Scientists believe that a simple brain trace known as an EEG may be capable of detecting autism in children as young as two years old, the BBC News reported.
Because autism is considered a spectrum disorder, it has many different forms and affects people in very unique ways – thus making it difficult to detect.
But a team of researchers from Boston Children’s Hospital say that the EEG traces – which use scalp electrodes to record electrical signals in the brain – have the ability to offer an autism diagnostic in children of very young ages.
In a trial of close to 1,000 children, the researchers ran EEG traces on those with autism and those without. After repeating their analysis 10 times and splitting the children up into different groups, they were able to identify 33 specific EEG patterns that consistently spotted autism in children of the various groups.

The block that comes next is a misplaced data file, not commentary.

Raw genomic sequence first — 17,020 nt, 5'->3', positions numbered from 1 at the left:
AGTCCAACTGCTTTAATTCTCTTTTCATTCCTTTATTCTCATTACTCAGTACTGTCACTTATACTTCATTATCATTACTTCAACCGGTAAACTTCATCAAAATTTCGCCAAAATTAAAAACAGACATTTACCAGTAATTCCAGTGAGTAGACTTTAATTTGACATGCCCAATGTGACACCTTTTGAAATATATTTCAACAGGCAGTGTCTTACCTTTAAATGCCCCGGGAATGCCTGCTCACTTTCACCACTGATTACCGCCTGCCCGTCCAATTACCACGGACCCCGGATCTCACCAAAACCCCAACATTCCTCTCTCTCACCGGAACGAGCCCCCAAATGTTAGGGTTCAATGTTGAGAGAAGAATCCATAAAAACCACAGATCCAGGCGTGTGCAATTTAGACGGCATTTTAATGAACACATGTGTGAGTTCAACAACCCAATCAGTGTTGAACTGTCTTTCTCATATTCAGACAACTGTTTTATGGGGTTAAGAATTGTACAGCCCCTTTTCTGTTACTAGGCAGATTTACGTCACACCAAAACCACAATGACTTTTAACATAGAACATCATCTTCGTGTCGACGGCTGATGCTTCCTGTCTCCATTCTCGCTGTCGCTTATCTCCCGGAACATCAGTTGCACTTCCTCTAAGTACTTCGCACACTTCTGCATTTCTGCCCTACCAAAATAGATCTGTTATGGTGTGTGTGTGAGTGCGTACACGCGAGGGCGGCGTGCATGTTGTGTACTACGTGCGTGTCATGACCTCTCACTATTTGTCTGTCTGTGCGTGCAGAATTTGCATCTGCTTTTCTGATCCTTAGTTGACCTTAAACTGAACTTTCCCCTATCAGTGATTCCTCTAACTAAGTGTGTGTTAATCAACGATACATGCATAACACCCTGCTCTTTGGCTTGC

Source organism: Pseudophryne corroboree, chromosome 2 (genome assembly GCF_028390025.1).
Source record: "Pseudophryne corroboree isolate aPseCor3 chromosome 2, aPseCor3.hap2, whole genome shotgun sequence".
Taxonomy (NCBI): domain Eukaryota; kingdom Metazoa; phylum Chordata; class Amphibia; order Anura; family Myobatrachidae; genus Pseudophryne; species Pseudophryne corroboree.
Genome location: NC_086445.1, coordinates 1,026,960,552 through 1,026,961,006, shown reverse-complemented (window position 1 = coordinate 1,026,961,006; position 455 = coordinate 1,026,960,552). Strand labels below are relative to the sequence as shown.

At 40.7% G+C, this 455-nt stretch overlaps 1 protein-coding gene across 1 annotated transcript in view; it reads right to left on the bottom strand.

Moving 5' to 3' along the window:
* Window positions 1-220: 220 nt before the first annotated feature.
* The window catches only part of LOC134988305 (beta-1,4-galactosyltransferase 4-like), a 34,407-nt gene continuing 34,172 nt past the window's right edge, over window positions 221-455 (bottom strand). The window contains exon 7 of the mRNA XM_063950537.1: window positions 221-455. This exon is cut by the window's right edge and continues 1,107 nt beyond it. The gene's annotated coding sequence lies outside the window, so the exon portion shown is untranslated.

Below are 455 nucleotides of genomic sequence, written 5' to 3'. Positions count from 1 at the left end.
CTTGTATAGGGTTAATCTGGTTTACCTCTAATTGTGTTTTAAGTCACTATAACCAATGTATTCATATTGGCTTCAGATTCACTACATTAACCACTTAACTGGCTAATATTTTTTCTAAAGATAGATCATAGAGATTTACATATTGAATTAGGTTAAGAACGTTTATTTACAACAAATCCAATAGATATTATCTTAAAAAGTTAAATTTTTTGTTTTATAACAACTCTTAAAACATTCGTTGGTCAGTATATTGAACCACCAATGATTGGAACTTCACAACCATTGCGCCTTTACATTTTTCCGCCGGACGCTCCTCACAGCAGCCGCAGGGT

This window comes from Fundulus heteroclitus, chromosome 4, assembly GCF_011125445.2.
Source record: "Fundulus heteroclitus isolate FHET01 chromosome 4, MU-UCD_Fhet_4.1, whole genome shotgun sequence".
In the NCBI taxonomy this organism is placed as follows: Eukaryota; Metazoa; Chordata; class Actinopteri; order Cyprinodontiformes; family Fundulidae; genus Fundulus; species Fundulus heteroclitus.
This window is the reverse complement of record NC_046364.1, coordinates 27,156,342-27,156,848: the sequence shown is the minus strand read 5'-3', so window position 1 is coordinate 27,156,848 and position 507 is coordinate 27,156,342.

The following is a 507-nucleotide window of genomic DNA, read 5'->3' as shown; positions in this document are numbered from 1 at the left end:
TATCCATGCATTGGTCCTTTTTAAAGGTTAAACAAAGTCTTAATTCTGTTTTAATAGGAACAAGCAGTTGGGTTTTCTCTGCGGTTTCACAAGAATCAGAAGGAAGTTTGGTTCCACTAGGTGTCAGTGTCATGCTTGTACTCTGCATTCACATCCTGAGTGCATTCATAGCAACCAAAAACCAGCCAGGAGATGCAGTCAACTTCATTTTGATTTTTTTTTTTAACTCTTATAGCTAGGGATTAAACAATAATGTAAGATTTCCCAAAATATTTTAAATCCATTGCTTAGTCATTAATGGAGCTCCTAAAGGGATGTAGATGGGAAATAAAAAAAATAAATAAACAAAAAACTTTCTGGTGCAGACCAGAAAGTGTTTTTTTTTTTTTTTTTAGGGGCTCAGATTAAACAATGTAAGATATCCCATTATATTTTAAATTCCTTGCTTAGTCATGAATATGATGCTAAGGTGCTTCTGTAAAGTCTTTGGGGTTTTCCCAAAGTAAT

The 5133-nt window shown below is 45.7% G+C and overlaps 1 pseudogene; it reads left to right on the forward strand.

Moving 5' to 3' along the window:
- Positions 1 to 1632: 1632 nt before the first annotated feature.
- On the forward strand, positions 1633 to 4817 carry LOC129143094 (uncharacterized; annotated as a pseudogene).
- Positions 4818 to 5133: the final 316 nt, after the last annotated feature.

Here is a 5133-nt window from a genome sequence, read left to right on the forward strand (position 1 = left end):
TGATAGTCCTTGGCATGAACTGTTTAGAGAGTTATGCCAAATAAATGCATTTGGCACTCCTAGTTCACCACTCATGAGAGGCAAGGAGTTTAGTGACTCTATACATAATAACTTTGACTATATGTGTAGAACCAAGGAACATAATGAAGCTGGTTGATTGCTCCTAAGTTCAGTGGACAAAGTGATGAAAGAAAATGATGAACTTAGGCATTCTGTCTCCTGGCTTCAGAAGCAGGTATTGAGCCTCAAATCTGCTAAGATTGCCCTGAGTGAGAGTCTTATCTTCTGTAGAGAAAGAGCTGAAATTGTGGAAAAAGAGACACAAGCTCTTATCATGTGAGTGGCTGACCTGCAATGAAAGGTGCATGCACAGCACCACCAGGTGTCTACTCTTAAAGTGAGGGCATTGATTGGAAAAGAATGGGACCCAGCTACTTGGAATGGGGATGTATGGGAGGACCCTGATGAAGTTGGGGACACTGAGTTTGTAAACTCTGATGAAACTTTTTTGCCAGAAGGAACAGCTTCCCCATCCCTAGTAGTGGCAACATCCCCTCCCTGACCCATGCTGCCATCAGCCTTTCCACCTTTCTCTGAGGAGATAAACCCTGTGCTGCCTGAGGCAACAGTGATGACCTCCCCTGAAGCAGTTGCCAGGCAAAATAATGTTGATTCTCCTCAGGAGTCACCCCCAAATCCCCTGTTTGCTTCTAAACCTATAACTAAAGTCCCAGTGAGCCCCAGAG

Overall, the EEG tests were able to identify children with autism 90 percent of the time, according to BBC News.
The team hopes to repeat their test to focus on the autism subgroup, Asperger’s syndrome. They also believe their research could also be used to determine if younger siblings of children with autism have a higher chance of developing the disorder.